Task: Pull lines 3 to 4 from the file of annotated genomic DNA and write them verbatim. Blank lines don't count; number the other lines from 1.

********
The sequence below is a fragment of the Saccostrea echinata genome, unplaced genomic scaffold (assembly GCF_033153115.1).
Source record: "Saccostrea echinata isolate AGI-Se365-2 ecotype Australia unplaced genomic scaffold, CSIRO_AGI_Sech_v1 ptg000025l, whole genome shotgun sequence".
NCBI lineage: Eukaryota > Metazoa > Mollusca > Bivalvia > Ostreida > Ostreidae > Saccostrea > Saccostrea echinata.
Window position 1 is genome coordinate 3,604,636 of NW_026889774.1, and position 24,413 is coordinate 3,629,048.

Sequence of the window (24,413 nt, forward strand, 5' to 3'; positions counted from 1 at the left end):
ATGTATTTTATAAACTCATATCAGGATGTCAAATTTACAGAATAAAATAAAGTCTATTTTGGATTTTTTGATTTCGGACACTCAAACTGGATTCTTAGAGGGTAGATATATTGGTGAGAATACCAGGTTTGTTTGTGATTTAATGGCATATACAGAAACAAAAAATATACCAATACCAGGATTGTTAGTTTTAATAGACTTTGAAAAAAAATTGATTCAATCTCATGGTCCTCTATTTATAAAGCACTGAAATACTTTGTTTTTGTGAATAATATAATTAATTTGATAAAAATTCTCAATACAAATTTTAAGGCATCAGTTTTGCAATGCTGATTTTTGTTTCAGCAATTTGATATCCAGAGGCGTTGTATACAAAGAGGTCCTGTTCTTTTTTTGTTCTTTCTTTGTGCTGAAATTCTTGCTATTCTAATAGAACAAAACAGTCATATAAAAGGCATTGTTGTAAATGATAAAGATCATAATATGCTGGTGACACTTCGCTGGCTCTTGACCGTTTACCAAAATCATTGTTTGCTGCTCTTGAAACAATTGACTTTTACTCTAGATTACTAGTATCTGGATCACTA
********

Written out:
NCBI lineage: Eukaryota > Metazoa > Mollusca > Bivalvia > Ostreida > Ostreidae > Saccostrea > Saccostrea echinata.
Window position 1 is genome coordinate 3,604,636 of NW_026889774.1, and position 24,413 is coordinate 3,629,048.